"They would destroy this block of Emerson," said Levitsky, a member of the citizens group PNQLnow.org, which was formed in opposition to the Castilleja application (the acronym stands for "Preserve Neighborhood Quality of Life"). "There's only three houses on the east side of Emerson and they'd knock down two of them. And they're supposed to put in a park that no one is asking for."
Levitsky also took some issues with the new draft EIR, which he noted does not have a Biological Resources chapter and does not offer any alternatives for the project that would preclude tree removal.
The city did study the project's impact on trees in an "Initial Study," prior to the draft EIR's publication. That study had proposed two mitigation strategies to be incorporated into the EIR to ensure adequate tree protection. Under the mitigation measures, trees that are deemed "protected" under city code would have to be replaced on an "inch-for-inch basis" with trees of the same species. For those that are not protected, replacement planting must be sufficient to provide "no net loss" of canopy 10 years after the removal.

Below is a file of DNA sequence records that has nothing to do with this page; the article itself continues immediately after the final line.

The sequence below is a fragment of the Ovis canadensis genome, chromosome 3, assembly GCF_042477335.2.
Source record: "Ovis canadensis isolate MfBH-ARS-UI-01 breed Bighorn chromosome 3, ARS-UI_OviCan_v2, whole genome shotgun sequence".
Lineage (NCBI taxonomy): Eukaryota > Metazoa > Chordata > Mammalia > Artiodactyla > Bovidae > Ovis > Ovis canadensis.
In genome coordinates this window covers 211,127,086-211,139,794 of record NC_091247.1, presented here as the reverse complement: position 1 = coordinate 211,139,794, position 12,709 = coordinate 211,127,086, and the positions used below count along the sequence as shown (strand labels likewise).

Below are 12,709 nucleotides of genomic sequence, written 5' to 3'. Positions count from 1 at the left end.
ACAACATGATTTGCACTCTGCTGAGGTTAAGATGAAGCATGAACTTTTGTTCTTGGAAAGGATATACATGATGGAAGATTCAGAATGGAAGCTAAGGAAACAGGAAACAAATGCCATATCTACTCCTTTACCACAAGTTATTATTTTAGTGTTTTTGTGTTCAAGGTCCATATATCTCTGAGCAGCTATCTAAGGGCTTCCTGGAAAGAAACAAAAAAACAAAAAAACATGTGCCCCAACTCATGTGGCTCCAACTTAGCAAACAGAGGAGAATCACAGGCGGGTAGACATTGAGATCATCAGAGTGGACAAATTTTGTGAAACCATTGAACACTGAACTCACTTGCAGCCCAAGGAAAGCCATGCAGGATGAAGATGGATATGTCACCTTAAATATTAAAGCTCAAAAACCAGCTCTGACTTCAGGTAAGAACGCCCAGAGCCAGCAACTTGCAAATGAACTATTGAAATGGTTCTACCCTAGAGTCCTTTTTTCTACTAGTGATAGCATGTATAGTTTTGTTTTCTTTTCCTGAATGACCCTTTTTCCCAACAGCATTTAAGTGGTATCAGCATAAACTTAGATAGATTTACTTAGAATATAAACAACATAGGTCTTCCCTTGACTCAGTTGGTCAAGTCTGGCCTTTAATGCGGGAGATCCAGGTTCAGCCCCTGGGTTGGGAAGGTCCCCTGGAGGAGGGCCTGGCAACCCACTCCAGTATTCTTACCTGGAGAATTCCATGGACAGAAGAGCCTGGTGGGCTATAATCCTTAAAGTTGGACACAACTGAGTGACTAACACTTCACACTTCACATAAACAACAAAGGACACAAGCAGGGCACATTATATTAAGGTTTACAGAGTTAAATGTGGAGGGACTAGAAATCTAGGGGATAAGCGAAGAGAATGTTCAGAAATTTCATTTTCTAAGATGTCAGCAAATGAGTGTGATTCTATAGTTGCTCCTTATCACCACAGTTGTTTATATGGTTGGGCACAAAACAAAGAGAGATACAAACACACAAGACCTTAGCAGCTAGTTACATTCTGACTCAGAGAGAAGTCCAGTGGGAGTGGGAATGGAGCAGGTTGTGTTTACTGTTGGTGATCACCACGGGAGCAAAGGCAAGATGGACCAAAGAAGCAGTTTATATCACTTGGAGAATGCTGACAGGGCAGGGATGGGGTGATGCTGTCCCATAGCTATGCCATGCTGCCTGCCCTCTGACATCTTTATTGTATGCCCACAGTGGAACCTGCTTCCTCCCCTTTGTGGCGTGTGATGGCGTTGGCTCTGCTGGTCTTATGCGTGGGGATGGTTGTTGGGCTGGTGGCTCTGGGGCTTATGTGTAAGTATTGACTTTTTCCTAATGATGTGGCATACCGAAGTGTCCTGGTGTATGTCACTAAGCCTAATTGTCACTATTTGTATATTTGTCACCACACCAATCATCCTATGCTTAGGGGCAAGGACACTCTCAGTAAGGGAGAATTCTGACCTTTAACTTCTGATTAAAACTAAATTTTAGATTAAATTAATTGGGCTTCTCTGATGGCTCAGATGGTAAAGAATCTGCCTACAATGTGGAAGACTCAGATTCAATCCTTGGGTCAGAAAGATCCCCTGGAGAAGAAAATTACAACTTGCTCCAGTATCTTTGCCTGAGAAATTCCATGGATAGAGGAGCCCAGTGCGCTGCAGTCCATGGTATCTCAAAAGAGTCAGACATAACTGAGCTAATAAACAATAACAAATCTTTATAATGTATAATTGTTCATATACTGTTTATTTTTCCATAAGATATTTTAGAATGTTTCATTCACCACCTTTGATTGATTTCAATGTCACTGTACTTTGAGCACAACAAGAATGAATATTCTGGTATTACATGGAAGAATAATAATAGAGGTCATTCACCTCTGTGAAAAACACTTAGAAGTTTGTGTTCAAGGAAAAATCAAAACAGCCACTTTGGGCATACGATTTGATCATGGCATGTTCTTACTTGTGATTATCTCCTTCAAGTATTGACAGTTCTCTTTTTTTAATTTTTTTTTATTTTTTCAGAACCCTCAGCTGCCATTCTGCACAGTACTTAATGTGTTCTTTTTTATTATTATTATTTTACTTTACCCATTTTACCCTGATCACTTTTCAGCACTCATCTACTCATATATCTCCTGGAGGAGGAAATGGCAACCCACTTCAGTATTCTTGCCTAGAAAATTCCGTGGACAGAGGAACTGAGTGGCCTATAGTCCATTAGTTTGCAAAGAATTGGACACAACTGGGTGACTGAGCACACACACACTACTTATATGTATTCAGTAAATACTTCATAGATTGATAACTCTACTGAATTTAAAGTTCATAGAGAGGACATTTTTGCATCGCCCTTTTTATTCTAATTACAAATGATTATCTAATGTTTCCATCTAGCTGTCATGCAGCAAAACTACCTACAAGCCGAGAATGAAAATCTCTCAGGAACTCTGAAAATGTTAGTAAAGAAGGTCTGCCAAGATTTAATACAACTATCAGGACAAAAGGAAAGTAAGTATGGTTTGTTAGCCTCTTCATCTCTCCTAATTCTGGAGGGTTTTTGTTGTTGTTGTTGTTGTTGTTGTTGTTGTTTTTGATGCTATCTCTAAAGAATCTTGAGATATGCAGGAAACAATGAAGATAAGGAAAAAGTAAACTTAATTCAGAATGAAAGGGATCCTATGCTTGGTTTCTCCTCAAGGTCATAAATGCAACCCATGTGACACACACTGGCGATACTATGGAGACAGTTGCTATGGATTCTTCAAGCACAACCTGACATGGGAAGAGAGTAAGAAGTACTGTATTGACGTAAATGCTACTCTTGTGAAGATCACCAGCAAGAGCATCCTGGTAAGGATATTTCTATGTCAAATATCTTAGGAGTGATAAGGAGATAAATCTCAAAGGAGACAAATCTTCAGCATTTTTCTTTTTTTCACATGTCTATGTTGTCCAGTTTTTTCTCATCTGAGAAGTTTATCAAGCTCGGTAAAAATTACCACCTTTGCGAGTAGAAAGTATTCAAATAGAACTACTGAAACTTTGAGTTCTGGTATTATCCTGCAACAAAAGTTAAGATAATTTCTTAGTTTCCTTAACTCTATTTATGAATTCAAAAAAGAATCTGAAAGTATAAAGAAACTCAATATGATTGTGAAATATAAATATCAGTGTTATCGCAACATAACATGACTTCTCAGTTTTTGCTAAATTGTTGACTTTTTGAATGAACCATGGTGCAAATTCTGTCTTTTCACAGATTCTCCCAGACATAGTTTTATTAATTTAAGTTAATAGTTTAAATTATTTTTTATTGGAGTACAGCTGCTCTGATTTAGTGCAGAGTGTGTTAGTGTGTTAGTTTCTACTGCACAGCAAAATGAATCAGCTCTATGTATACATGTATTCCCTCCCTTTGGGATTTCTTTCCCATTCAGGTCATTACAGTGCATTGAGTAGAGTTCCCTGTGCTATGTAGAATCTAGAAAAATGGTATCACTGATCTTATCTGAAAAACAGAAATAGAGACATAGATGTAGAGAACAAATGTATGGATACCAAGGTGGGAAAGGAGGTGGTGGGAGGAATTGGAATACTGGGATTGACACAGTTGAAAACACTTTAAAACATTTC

Chief Planning Official Amy French said these measures, which were identified in 2017, will be placed on the Castilleja project if the council decides to approve it or an alternative. And while the draft EIR does not have a Biological Resources chapter, the Land Use chapter does include the proposed mitigations for tree removals, she noted.
Castilleja officials said the draft EIR's findings of "significant and unavoidable" impacts mean that there's more work to be done in modifying the plans, which they said they are willing to do.
"We want this plan to be positive in every way imaginable and still allow us to modernize our facility and educate more girls. ... We'll be ready to compromise in any way we have to," Kauffman said.
But for Levitsky and other members of PNQLNow.org, any compromise would have to include scrapping the garage entirely and coming up with a new project that would not have the types of impacts identified in the environmental-analysis document.
"'Significant and unavoidable' means they got problems," Levitsky said. "We never objected to them doing some remodeling, to change some buildings they have into more classrooms. However, we ask for a compliant project. Follow the rules."
Andie Reed, a member of PNQLnow.org, also said she would like to see the garage dropped from the plan. She also disputed the draft EIR's finding that Castilleja's project would not have a significant impact on neighborhood aesthetics.
"They're taking down two-thirds of a block — and it is a short block," Reid said, referring to the removal of the two Emerson homes. "And they state that the project will not substantially alter the visual character of the surrounding area. How can you come to that conclusion? Would a reasonable person draw that conclusion?"